Visited V623 Cass - here is a photo from 2018.
 
Sky Safari lists a color Index of +2.08 which would suggest a strong orange color but using SIMBAD B-V magnitudes I calculated a more modest Color Index of +1.45.
 
AAVSO observations gives a magnitude of ~ 7.7 at the time of my photo and shows a range of magnitude of 7.3 to 8.5.
 
Also I noticed a significant difference in coordinates between Sky Safari and SIMBAD
 
Sky Safari:  03 12 57.00   +57 58 32.90
    Simbad:  03 11 25.33   +57  54 11.23
 
This became evident when I tried to do a plate-solve which was unsuccessful using the Sky Safari coordinates. I have seen this sort of inaccuracy on other stars that I have observed.
 
 

Hi Steve

I would describe myself as a relative beginner at variable star observing, but as I gain more experience I eventually hope to move into variable star photometry, to complement visual observing.

 

I very much like your photograph of V623 Cas above and was curious to learn a bit more about it.

Particularly, details about the telescope & camera you used to capture it and importantly - what sort of exposure(s) you might have used.

Do you use Vphot to obtain magnitude estimates or some other tool?

 

Regards, Michael


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#22 ssmith

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Posted 27 December 2019 - 01:00 PM

I very much like your photograph of V623 Cas above and was curious to learn a bit more about it.

Particularly, details about the telescope & camera you used to capture it and importantly - what sort of exposure(s) you might have used.

Do you use Vphot to obtain magnitude estimates or some other tool?

 

Regards, Michael

Michael -

 

Here are the photo details: 

 

Scope: 120mm refractor,  Olympus E-PL5 M43 camera, 7 frames x 20sec ISO1600

 

This exposure is too long to give accurate photometry results as the image of V623 is saturated. Usually exposure times for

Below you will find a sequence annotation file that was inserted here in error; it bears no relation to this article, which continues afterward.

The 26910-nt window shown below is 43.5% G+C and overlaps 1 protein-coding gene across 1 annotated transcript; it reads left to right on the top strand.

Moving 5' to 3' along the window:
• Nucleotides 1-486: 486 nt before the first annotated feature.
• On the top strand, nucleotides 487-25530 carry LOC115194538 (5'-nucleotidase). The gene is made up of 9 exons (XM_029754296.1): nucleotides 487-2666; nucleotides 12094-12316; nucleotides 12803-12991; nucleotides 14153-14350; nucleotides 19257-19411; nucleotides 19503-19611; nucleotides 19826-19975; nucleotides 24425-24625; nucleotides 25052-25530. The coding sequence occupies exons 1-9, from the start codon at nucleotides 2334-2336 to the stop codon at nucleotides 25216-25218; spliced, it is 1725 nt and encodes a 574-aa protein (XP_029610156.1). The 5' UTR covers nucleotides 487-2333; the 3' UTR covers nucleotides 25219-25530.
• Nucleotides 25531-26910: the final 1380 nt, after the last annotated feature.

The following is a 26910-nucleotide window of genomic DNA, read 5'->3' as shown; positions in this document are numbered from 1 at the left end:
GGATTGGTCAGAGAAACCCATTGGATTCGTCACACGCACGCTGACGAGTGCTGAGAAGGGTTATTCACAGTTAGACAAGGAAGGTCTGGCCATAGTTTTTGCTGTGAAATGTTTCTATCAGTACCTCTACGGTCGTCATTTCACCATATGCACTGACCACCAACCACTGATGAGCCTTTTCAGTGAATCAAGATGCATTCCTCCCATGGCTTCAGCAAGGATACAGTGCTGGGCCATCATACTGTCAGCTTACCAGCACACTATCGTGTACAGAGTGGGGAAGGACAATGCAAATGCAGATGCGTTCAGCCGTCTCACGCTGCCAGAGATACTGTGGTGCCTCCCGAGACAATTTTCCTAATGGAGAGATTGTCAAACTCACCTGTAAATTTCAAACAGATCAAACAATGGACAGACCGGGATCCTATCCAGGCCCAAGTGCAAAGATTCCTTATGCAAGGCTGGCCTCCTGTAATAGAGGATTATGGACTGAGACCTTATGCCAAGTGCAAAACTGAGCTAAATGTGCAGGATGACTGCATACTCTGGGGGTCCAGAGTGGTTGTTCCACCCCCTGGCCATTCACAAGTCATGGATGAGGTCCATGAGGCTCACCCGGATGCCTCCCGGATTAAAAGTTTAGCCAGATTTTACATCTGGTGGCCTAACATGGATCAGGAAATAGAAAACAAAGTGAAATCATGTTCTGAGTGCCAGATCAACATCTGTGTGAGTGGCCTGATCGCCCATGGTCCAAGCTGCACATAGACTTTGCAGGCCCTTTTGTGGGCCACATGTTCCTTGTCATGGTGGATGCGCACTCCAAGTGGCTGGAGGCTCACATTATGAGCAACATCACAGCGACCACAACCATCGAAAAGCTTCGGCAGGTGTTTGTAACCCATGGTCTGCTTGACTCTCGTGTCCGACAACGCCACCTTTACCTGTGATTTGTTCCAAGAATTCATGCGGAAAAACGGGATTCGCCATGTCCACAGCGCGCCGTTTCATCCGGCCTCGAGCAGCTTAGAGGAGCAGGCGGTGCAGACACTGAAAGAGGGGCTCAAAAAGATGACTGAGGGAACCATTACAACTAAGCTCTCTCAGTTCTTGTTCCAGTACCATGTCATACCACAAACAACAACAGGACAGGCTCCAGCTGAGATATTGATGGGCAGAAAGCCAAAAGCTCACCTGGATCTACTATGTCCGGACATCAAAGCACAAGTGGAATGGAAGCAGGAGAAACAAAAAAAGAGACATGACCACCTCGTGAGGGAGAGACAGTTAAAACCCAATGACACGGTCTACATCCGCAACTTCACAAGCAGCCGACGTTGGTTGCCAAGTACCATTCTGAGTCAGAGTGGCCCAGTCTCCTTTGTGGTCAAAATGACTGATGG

for photometric measurements are relatively short.

 

I do not use VPhot but I believe it is the de-facto standard tool for variable star observers. I use AstroImageJ and Astrometrica.  Most Astro-Photo software packages have some photometric measuring capabilities.


Edited by ssmith, 27 December 2019 - 01:00 PM.

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#23 Astrolog

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Posted 27 December 2019 - 01:21 PM

Michael -

 

Here are the photo details: 

 

Scope: 120mm refractor,  Olympus E-PL5 M43 camera, 7 frames x 20sec ISO1600

 

This exposure is too long to give accurate photometry results as the image of V623 is saturated. Usually exposure times for

for photometric measurements are relatively short.

 

I do not use VPhot but I believe it is the de-facto standard tool for variable star observers. I use AstroImageJ and Astrometrica.  Most Astro-Photo software packages have some photometric measuring capabilities.

Steve - Thank you for sharing the photograph and the additional details.

This is helpful to a newbie like me as I had no feel for variable star photometry exposure times & image processing. 

 

For now I am deliberately focusing on developing visual observing skills using the fairly rudimentary optics I have before advancing into photometry, so the info provided above is of much interest to me.

 

Many thanks


Edited by Astrolog, 27 December 2019 - 01:23 PM.

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#24 The Ardent

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Posted 27 December 2019 - 01:24 PM

If you can star-hop to it you’re far more advanced than you give yourself credit for.

For now I am deliberately focusing on developing visual observing skills using the rudimentary optics I have before advancing into photometry, so the info provided above is of much interest to me.

Many thanks


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#25 Rich (RLTYS)

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Posted 27 December 2019 - 04:53 PM

That's very sweet, Rich!

G77-61 looks seriously dim. 

Do you have any idea regarding its magnitude?

Although a majority of these are variable stars. 

So they can be difficult to estimate. 

Thanks a bunch!

 

Clear skies from Aubrey. 

G77-61 is magnitude 13.9. Don't know if it's a variable.